Updated 5:20 p.m.
The University of California’s former second-ranked
official violated UC conflict of interest policies in hiring a
business partner for a newly created management position, according
to results of a UC investigation released Wednesday.
Officials also said an internship created for her son by one of
her subordinates was funded improperly.
M.R.C. Greenwood, the UC’s former provost who resigned
last month in the midst of the inquiry, hired Linda Goff in June
2004 as director of the Science and Math Initiative, which aims to
increase math and science teachers in the state’s
The investigation found that at the time of the hiring, Goff and
Greenwood had an “ongoing business relationship, which
included joint ownership in a house and a listing as co-mortgagees
on a bank loan” and constituted a violation of UC policies.
According to the report, Greenwood said she tried to
“disentangle” her business relationship with Goff, but
the UC said the hiring was still inappropriate given the
relationship between the two.
But Greenwood will not face any additional sanctions for the
violation. Her self-removal as provost on Nov. 4 was the harshest
sanction UC President Robert Dynes could have levied against her,
said UC spokesman Paul Schwartz.
“The biggest repercussion was the fact that she is no
longer provost, and that’s significant,” Schwartz said,
adding that if facts had surfaced which warranted additional
sanctions, the case would have been forwarded to the Academic
Senate for review.
Instead, Greenwood will remain a part of the UC as a member of
the UC Davis faculty in the College of Agriculture at a salary of
$163,800 per year.
Additionally, a separation agreement between Greenwood and the
UC ““ signed Nov. 23, several weeks before the investigation
was completed ““ promises the former provost a yearlong
sabbatical at her former salary of $301,840 per year in addition to
three months’ paid administrative leave at that rate after the
A related investigation also released Wednesday found that
former UC Vice President of Student Affairs Winston Doby improperly
created a position at UC Merced for Greenwood’s son, James,
who was hired for a $45,000-per-year internship.
James Greenwood was the only candidate for the job, and the
report found that the funding and recruitment surrounding the
internship’s creation were done with him in mind, though
investigators found no evidence that M.R.C. Greenwood was directly
involved with the hiring.
Investigators said the duties of James Greenwood’s
internship fell outside the scope of Doby’s office, which
dealt with “student academic preparation activities,”
but found no violations of university rules and did not recommend
sanctions against Doby.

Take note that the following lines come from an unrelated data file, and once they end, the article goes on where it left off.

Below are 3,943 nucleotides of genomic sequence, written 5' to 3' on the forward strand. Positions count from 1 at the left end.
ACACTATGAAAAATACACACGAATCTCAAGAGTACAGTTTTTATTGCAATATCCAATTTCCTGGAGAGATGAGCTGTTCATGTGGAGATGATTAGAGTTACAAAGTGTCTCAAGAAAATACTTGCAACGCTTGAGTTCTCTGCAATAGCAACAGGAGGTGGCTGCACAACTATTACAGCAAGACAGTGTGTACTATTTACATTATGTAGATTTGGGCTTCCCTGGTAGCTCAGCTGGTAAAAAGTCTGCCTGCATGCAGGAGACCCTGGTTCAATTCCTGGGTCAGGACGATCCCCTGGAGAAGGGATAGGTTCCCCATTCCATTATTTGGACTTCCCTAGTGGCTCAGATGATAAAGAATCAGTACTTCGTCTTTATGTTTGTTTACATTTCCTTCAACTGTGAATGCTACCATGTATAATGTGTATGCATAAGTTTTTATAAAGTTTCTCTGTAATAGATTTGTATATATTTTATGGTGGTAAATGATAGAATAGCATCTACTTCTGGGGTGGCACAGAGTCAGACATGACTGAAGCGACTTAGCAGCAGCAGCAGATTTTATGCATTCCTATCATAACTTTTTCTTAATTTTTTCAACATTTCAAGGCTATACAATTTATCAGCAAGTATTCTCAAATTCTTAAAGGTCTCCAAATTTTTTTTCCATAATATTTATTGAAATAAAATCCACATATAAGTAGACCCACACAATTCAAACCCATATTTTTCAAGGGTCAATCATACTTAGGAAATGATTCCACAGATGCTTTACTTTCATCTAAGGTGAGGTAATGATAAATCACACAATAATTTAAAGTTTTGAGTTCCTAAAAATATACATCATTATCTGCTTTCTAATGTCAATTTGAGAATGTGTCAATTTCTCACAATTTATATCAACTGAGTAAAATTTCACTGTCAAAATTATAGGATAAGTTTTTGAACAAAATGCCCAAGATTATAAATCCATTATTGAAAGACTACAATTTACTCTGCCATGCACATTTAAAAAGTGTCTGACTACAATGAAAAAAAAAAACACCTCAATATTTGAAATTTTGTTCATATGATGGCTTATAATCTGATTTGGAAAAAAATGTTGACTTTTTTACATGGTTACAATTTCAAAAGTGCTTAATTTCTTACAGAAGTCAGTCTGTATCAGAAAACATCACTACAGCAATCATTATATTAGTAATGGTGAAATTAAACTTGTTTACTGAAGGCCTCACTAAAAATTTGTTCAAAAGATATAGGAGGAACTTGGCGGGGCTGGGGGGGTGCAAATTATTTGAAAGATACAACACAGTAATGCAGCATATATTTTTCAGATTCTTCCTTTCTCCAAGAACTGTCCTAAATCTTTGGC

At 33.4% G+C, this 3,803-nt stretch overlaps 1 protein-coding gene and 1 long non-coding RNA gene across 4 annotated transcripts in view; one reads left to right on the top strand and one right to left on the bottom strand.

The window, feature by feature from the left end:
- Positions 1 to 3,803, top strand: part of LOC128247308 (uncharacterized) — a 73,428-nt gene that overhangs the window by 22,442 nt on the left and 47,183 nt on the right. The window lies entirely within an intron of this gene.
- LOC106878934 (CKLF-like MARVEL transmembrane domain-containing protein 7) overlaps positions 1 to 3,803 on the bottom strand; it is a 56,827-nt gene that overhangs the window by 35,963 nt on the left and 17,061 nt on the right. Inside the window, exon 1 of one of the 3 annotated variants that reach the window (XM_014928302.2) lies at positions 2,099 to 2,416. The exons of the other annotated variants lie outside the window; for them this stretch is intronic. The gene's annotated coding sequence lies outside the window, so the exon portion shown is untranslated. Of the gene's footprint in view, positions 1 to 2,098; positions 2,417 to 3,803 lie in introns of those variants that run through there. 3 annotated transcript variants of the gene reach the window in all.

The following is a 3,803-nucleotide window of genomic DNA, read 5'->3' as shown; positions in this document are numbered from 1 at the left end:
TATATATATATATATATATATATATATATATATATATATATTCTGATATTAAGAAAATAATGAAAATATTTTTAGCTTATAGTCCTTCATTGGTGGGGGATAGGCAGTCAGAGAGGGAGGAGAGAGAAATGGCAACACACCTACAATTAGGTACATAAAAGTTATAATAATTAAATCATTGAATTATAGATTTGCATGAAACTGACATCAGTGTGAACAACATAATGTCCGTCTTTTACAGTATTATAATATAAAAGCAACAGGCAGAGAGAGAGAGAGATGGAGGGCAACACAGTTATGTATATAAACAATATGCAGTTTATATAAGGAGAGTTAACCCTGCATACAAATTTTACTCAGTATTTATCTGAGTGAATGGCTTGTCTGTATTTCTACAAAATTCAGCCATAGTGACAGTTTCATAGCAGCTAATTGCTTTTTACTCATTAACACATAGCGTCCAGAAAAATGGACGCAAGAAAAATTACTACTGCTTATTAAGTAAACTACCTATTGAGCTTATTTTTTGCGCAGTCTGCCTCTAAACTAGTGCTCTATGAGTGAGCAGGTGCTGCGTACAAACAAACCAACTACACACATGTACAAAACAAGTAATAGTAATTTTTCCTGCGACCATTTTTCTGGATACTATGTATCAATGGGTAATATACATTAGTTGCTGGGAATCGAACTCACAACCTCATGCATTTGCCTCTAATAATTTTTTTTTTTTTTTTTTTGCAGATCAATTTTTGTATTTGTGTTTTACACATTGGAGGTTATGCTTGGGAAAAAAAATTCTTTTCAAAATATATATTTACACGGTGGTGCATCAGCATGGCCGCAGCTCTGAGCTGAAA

Doby was placed on administrative leave at the start of the
investigation, and denies any wrongdoing but accepted the
“appearance of favoritism and an error in judgment in regard
to the James Greenwood funding assistance,” according to the
The investigation’s findings come after a storm of
criticism in recent months directed at the UC’s compensation
of its top administrators.
Just more than a week after Greenwood’s resignation, the
San Francisco Chronicle published a report detailing $871 million
in bonuses, relocation packages, and other forms of cash
compensation given to UC employees ““ $599 million of which
went to about 8,500 employees. Those payments were not included in
a consultant’s report prepared for the UC in September, which
said UC executives’ salaries lagged 15 percent behind those
at comparable institutions.
Lawmakers and interest groups responded with sharp criticism,
alleging the university has been deceptive in disclosing salary
information as student fees have risen 79 percent in the past four
The UC defended the compensation as necessary to recruit the
best possible faculty and administrators, but has acknowledged the
need for increased transparency in its financial dealings.
On Monday, the UC announced the creation of a UC Board of
Regents committee to oversee university compensation as well a
third-party audit of senior management compensation practices.
“The Regents recognize the University of
California’s unique public trust,” said Gerald Parsky,
chairman of the Board of Regents, in a statement. “While UC
must maintain its ability to compete with top universities across
the nation for outstanding researchers, teachers and
administrators, we must do so in ways that are transparent and
understandable to the public.”
Schwartz said the university would be carefully looking into its
policies in the wake of the criticisms and the investigations
surrounding Greenwood and Doby.
“There’s going to be a very thorough review of our
personnel policies and practices in light of the larger
compensation issues that we’re now dealing with,” he